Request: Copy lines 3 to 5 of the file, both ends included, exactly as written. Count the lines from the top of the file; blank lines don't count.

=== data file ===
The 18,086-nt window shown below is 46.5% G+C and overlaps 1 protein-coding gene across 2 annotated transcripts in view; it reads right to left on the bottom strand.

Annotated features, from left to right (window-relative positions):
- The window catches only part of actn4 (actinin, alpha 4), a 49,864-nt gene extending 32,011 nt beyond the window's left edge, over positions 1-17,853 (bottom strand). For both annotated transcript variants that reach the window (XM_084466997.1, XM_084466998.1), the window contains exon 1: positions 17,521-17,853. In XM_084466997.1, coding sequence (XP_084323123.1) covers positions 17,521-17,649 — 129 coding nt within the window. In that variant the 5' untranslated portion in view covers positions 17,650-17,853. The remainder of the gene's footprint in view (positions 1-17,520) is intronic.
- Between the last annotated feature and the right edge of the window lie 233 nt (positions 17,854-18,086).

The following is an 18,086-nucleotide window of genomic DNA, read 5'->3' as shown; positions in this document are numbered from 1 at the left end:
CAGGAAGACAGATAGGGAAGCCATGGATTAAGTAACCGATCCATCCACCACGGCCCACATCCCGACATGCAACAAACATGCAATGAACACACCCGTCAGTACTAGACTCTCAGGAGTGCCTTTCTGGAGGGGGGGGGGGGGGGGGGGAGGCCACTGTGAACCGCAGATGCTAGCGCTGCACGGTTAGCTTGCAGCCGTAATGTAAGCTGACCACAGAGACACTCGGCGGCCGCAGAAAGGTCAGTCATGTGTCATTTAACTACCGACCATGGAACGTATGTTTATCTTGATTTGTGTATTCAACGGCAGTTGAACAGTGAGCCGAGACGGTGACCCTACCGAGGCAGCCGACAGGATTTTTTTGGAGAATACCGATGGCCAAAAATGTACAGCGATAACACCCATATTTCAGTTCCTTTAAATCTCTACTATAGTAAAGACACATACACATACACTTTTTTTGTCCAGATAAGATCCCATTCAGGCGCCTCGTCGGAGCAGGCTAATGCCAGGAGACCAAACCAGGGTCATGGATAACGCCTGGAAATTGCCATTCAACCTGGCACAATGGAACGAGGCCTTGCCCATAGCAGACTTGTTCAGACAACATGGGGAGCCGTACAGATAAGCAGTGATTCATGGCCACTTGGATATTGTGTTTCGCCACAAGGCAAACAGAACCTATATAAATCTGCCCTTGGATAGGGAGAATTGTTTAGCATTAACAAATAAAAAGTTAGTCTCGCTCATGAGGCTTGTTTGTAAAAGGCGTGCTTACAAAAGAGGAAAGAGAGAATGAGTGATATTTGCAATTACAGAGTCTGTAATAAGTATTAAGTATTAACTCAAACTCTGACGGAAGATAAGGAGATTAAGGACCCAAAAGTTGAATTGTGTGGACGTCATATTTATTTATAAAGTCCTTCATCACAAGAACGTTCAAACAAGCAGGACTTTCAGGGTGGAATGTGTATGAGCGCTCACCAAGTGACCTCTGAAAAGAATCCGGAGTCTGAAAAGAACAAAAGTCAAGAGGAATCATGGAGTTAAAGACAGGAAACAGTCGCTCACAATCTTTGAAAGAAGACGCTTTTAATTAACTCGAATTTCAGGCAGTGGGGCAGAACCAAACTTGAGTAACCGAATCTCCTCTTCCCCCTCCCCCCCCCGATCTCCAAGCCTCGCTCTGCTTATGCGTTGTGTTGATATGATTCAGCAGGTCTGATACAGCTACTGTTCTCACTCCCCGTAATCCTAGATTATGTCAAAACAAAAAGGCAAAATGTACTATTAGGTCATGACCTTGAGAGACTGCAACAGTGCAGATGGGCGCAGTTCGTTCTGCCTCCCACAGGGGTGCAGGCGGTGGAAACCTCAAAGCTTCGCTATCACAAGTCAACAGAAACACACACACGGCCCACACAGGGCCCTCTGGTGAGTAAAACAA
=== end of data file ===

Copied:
- The window catches only part of actn4 (actinin, alpha 4), a 49,864-nt gene extending 32,011 nt beyond the window's left edge, over positions 1-17,853 (bottom strand). For both annotated transcript variants that reach the window (XM_084466997.1, XM_084466998.1), the window contains exon 1: positions 17,521-17,853. In XM_084466997.1, coding sequence (XP_084323123.1) covers positions 17,521-17,649 — 129 coding nt within the window. In that variant the 5' untranslated portion in view covers positions 17,650-17,853. The remainder of the gene's footprint in view (positions 1-17,520) is intronic.
- Between the last annotated feature and the right edge of the window lie 233 nt (positions 17,854-18,086).

The following is an 18,086-nucleotide window of genomic DNA, read 5'->3' as shown; positions in this document are numbered from 1 at the left end: